The American Hairless Terrier is the only hairless breed native to the U.S. Unlike the ancient Xolo, American Hairless Terriers’ history only dates back to the ’70s, when a hairless puppy was born into a litter of Rat Terriers, according to the American Hairless Terrier Club of America (AHTCA).

Unlike other hairless dog breeds that may sprout fur on their heads or ankles, this bald dog is completely hairless (though the breed club says some may have eyebrows and whiskers). As descendants of Rat Terriers, AHTs are intelligent, high-energy, playful, and have a strong prey drive.

Along with keeping their skin clean, protected, and healthy, regular exercise and mental stimulation is a must for this breed. If your AHT becomes bored, expect your backyard to be excavated.

3. Chinese Crested

hairless chinese crested dog running on sidewalk
Photo credit: Adobe/Kseniya Abramova

Height: 11–13 inches

Weight: 8–12 pounds

Lifespan: 13–18 years

The Chinese Crested is a hairless toy breed that comes in two equally dramatic-looking types:

  • Hairless Chinese Cresteds have naked bodies with tufts of white, silky hair on their head, paws, and tail tip.

  • Powderpuff Chinese Cresteds have a full coat of long, silky fur.

This ancient breed is so old that the origins aren’t clear; it’s unlikely that they’re even from China, as a genetic study found the breed shares the same mutation as the Mexican Hairless, and may have developed south of the U.S.

Chinese Cresteds are often described as catlike; some pet parents say their Chinese Cresteds like to perch on the back of the couch, much like a feline. They are highly affectionate, loyal, and crave attention from their pet parents. Though this breed is mostly hairless, pet parents should brush what hair their dog does have to prevent tangles and mats.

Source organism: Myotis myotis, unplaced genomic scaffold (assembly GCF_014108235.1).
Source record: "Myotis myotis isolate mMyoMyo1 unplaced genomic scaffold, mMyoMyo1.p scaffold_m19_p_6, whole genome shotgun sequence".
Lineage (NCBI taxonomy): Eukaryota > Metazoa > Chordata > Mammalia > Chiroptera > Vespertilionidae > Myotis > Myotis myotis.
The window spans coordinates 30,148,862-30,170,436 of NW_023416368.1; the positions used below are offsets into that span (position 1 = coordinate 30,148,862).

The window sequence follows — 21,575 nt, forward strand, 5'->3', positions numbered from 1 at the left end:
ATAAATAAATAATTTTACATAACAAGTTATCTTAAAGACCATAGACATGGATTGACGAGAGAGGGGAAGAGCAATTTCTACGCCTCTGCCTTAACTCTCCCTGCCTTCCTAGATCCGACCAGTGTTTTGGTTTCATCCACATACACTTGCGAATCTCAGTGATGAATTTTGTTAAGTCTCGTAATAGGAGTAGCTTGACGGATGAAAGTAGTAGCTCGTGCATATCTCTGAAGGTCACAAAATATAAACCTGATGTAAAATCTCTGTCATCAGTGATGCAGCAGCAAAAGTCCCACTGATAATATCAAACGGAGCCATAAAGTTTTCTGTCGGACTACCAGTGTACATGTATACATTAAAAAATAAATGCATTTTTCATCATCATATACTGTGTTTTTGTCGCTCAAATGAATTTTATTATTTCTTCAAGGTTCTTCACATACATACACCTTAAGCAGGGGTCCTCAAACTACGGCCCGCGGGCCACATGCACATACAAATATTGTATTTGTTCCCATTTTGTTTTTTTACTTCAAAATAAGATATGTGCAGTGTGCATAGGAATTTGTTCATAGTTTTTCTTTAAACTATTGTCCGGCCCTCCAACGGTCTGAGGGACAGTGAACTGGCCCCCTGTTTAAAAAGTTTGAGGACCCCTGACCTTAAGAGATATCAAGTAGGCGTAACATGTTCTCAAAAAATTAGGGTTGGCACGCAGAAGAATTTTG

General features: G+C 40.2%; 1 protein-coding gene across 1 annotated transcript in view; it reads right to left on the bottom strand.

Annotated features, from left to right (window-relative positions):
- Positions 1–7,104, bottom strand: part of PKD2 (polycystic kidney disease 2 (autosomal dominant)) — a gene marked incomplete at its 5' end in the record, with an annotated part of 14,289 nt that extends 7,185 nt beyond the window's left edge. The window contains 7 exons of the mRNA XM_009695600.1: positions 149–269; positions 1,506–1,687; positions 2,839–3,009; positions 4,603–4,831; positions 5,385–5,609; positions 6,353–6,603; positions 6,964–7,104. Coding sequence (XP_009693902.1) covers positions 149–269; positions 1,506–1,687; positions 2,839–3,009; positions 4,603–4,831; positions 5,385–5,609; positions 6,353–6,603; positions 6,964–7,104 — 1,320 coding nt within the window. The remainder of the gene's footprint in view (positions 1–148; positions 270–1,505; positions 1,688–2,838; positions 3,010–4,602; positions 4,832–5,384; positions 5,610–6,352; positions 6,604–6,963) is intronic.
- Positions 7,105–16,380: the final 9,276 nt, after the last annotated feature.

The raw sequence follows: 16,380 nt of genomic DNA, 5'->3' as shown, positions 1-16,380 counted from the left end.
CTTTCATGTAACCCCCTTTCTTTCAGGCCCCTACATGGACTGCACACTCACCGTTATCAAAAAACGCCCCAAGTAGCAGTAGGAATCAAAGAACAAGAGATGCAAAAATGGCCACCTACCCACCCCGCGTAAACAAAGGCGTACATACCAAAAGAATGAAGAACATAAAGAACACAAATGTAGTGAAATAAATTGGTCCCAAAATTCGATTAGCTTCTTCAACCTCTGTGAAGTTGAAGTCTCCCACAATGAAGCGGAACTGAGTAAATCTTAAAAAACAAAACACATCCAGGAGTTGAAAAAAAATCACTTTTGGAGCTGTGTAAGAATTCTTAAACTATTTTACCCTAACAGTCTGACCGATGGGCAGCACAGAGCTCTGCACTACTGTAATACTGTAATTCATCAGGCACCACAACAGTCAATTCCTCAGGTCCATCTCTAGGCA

4. Peruvian Inca Orchid

spotted peruvian inca orchid dog standing in grass
Photo credit: janpla01/Royalty-free via Getty Images

Height: 10–16 inches (small); 16–20 inches (medium); 20–26 inches (large)

Weight: 8.5–17.5 pounds (small); 17.5–26.5 pounds (medium); 26.5–55 pounds (large)

Lifespan: 12–14 years

Peruvian Inca Orchids are a rare breed of hairless dog that also comes in a coated variety, although it’s less common. Hairless Peruvian Inca Orchids aren’t completely naked dogs, though: They have a small tuft of fur on top of their head.

Like the Xolo, this breed is an ancient dog and comes in three sizes: small, medium, and large. But don’t expect to see a Peruvian Inca Orchid at the dog park—this breed is much rarer than other hairless dogs. They’re the national dog of Peru and native to the country.

Affectionate, intelligent, and athletic, Peruvian Inca Orchids may be wary of new people at first and might chase smaller animals due to their prey drive. As with all dogs, socialization and positive reinforcement training are important with Peruvian hairless dogs.

Featured Image: tsik/iStock / Getty Images Plus via Getty Images

Emily Sanders


Emily Sanders

Freelance Writer